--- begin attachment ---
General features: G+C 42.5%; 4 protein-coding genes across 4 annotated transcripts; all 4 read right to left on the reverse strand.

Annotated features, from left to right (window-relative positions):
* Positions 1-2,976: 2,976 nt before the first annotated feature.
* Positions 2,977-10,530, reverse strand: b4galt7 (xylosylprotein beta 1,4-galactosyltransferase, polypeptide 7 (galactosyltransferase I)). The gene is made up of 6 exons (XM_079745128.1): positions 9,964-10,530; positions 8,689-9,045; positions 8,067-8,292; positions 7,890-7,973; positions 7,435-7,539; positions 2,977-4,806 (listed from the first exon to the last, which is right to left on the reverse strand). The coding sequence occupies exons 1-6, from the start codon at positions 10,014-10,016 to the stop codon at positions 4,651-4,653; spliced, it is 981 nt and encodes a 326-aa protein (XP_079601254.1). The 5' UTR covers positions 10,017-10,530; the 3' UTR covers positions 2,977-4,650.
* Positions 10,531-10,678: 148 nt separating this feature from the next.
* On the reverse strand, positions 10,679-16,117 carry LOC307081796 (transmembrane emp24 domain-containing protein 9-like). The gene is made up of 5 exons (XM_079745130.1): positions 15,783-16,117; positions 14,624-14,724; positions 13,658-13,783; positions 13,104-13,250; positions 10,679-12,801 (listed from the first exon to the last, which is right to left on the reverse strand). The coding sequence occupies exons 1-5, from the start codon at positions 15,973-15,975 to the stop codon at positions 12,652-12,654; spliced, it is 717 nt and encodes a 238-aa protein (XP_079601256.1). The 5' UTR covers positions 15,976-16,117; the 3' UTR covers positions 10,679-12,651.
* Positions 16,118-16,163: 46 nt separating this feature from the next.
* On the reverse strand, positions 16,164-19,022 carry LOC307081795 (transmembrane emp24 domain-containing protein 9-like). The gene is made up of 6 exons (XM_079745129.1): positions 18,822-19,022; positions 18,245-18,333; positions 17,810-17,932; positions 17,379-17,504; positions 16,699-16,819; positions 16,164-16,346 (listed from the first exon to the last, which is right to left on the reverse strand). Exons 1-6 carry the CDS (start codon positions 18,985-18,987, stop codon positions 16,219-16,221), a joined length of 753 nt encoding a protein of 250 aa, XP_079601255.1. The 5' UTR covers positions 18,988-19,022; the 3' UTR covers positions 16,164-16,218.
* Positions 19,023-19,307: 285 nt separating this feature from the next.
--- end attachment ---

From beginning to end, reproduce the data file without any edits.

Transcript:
General features: G+C 42.5%; 4 protein-coding genes across 4 annotated transcripts; all 4 read right to left on the reverse strand.

Annotated features, from left to right (window-relative positions):
* Positions 1-2,976: 2,976 nt before the first annotated feature.
* Positions 2,977-10,530, reverse strand: b4galt7 (xylosylprotein beta 1,4-galactosyltransferase, polypeptide 7 (galactosyltransferase I)). The gene is made up of 6 exons (XM_079745128.1): positions 9,964-10,530; positions 8,689-9,045; positions 8,067-8,292; positions 7,890-7,973; positions 7,435-7,539; positions 2,977-4,806 (listed from the first exon to the last, which is right to left on the reverse strand). The coding sequence occupies exons 1-6, from the start codon at positions 10,014-10,016 to the stop codon at positions 4,651-4,653; spliced, it is 981 nt and encodes a 326-aa protein (XP_079601254.1). The 5' UTR covers positions 10,017-10,530; the 3' UTR covers positions 2,977-4,650.
* Positions 10,531-10,678: 148 nt separating this feature from the next.
* On the reverse strand, positions 10,679-16,117 carry LOC307081796 (transmembrane emp24 domain-containing protein 9-like). The gene is made up of 5 exons (XM_079745130.1): positions 15,783-16,117; positions 14,624-14,724; positions 13,658-13,783; positions 13,104-13,250; positions 10,679-12,801 (listed from the first exon to the last, which is right to left on the reverse strand). The coding sequence occupies exons 1-5, from the start codon at positions 15,973-15,975 to the stop codon at positions 12,652-12,654; spliced, it is 717 nt and encodes a 238-aa protein (XP_079601256.1). The 5' UTR covers positions 15,976-16,117; the 3' UTR covers positions 10,679-12,651.
* Positions 16,118-16,163: 46 nt separating this feature from the next.
* On the reverse strand, positions 16,164-19,022 carry LOC307081795 (transmembrane emp24 domain-containing protein 9-like). The gene is made up of 6 exons (XM_079745129.1): positions 18,822-19,022; positions 18,245-18,333; positions 17,810-17,932; positions 17,379-17,504; positions 16,699-16,819; positions 16,164-16,346 (listed from the first exon to the last, which is right to left on the reverse strand). Exons 1-6 carry the CDS (start codon positions 18,985-18,987, stop codon positions 16,219-16,221), a joined length of 753 nt encoding a protein of 250 aa, XP_079601255.1. The 5' UTR covers positions 18,988-19,022; the 3' UTR covers positions 16,164-16,218.
* Positions 19,023-19,307: 285 nt separating this feature from the next.